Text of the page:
I read through most of the book two years ago. I've only had time to read chunks of the second volume. Though compiled and written with respect and admiration, I wouldn't say these books are sycophantic. Hockney temperamentally blowing a gasket in the desert on a drive from Chicago back to LA, Hockney rather cravenly getting somebody else to remove a bothersome acquaintence from his guest house, Hockney disrupting the sleep of guests to lecture them about Picasso or one-point perspective - all this, and doubtless more in chapters I have yet to read, are included.    

Other things don't appear to be. The extent of Hockney's riches, for example - the properties in London, Bridlington, Los Angeles and elsewhere for all I know, the people who depend on him for a livelihood, the cars, the paintings. The man who was raised in Steadman Terrace, off Leeds Road, and Hutton Terrace, Eccleshill, has done very well for himself and for his family and friends. What he's got he has earned. His mother and father didn't have the brass, as they say in Yorkshire, to pay for their artistic son's progress. Nor is there any mention that I could find of the circumstances that led to the death of 22-year-old Dominic Elliott in Hockney's Bridlington house last year. I thought there would be and believe the omission of this, for whatever reason, merely draws attention to the incident which Hockney would prefer to forget, leaving Yorkshire to return to his home in the Hollywood Hills where he spends his days between waking and sleeping painting.

What both books do have, however, is the presence of Hockney's late mother Laura - and they are the better for it. Unlike any other book about Hockney or by Hockney, Sykes' biography is illuminated by extracts from Mrs Hockney's diaries and letters. At the end of one letter she wrote in the early 1980s, a letter in which she referred to Hockney's sexuality for the first time, she says this: "There are many things I shall never know in this life. The world changes every day - but I'll be modern where I can - God bless you my own dear boy." That is touching and gives the reader a different way of looking at Hockney. He was throughout his mother's life a dutiful son. He has always been modern, meaning in the moment.

But it's a credit to Sykes that the happy families light is not always rosy-red. He says Mrs Hockney was irritated by the time and attention her son gave to his friend Jonathan Silver, the owner of Salts Mill in Bradford who was dying of pancreatic cancer in the summer of 1997. Yet it was this relationship which prompted Hockney to return to Yorkshire for seven or eight years and paint the seasonal landscapes of the Wolds.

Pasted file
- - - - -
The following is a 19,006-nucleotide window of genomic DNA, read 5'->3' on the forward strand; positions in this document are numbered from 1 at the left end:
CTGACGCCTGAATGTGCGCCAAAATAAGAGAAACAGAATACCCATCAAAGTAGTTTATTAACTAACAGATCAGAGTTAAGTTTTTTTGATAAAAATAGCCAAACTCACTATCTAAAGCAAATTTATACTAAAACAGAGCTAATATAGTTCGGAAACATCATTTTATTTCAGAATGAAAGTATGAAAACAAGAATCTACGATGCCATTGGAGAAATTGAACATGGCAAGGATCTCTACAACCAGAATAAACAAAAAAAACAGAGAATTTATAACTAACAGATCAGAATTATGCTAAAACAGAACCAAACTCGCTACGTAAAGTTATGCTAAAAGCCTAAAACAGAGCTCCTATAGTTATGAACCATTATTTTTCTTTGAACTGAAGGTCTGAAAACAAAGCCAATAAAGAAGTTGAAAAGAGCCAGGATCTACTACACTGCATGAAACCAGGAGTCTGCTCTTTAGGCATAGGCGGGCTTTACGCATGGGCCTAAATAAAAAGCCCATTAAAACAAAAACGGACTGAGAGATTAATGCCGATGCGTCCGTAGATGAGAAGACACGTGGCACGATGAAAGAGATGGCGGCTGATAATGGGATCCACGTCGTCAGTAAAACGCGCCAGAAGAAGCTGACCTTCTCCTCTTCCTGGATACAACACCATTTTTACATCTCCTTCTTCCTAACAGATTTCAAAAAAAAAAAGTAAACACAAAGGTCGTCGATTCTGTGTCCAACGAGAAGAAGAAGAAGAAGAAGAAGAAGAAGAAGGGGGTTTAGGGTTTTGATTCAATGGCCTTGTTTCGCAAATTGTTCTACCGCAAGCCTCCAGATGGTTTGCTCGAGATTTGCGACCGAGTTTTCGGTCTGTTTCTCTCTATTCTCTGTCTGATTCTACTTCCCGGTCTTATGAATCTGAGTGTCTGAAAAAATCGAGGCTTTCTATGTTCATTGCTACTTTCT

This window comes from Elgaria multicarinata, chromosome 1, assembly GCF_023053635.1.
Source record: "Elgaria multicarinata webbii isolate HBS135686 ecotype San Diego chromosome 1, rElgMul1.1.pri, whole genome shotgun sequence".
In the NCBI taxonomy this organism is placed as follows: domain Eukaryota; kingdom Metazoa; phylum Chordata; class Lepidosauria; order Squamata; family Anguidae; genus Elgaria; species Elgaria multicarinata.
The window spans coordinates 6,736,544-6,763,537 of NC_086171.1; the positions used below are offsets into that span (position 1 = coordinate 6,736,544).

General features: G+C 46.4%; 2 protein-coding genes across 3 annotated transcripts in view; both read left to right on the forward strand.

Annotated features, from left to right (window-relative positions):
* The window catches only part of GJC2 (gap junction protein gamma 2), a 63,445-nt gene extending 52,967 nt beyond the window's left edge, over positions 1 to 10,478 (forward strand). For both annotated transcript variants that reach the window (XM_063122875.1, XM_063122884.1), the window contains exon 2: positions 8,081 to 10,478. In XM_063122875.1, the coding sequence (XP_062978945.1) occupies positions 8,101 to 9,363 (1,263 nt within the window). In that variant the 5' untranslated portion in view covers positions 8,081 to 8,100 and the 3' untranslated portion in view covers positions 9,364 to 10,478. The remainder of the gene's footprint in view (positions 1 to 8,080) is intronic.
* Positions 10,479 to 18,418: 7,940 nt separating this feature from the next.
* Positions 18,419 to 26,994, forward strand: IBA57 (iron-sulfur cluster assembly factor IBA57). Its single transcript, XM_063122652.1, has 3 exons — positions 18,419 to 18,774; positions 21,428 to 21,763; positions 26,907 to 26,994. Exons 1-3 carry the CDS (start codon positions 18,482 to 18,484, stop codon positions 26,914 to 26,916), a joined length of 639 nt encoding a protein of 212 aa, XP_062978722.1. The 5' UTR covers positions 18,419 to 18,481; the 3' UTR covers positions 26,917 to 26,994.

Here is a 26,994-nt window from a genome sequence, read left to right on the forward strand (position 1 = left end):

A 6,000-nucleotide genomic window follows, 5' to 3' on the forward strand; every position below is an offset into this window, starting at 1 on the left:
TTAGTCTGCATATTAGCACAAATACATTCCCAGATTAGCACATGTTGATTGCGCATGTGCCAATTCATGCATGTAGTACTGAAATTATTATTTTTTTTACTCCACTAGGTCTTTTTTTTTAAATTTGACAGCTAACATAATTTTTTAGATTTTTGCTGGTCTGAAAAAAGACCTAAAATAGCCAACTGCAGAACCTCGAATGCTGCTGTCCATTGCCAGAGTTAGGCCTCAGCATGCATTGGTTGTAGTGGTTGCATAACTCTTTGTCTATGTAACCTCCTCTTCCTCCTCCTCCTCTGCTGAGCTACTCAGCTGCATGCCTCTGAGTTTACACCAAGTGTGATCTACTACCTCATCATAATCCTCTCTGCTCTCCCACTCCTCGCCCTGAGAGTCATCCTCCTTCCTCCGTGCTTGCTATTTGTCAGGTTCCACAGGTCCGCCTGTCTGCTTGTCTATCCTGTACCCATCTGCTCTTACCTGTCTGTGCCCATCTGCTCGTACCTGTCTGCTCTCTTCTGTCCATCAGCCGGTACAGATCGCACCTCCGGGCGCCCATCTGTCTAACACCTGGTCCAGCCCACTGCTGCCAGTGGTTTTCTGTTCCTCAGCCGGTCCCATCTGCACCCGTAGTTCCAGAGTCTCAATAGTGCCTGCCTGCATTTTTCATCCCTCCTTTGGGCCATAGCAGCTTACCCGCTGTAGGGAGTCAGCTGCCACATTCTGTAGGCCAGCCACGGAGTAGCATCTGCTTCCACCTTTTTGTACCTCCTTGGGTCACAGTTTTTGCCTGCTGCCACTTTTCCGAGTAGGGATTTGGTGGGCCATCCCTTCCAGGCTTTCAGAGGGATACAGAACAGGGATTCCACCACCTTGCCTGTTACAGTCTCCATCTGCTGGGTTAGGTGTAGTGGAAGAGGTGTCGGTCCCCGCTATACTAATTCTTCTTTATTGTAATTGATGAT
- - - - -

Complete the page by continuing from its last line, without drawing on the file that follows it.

Hockney the landscape artist, the painter of dachshunds, the flower water-colourist, the optical investigator: all these manifestations of himself appear to have upset a lot of people including art critic Brian Sewell - a man who annunciates his words with the precision of a Guardsman ironing creases in his trousers. Sewell likened the Yorkshire Wolds paintings in The Bigger Picture exhibition at London's Royal Academy to be made to sit under the loudspeakers at Glastonbury. Hockney's life has certainly been colourful and loud. The Sunday Times once profiled him: 'Portrait of the Artist as a Naughty Boy' - but he's never been afraid to risk public ridicule or outright hostility by standing up for what he believes. That's something he got from his parents, especially his father Kenneth. Like everybody else, he is the sum of his contradictions. The man who fills a 70-ft long wall of his LA studio with pictures from several hundred years of Western art also has a penchent for corny jokes and listening to tapes of 1960s BBC radio drama series such as Paul Temple. After lunch in Bridlington three years ago Hockney, who was wont to sign off emails 'Love life', wondered whether it was too early to break out the After Eights. The cigarettes he smoked that day were stubbed after three or four puffs.

Sykes' first book gives the impression of vivacity, intelligence and eagerness for experience - a man with a talent for life who never thought he would fail. Though the pictures get brighter in the second volume, there is more chiaroscuro in the life. At the finale, however, Hockney laughs off mortality by saying in his seventies that he is coming to the end of his middle period. Well, his mother nearly made it to 100 which could mean that, if Hockney's heart holds out and he doesn't have another stroke, he'll be around for at least another 22 years. Is Sykes contemplating a title for a third volume, I wonder?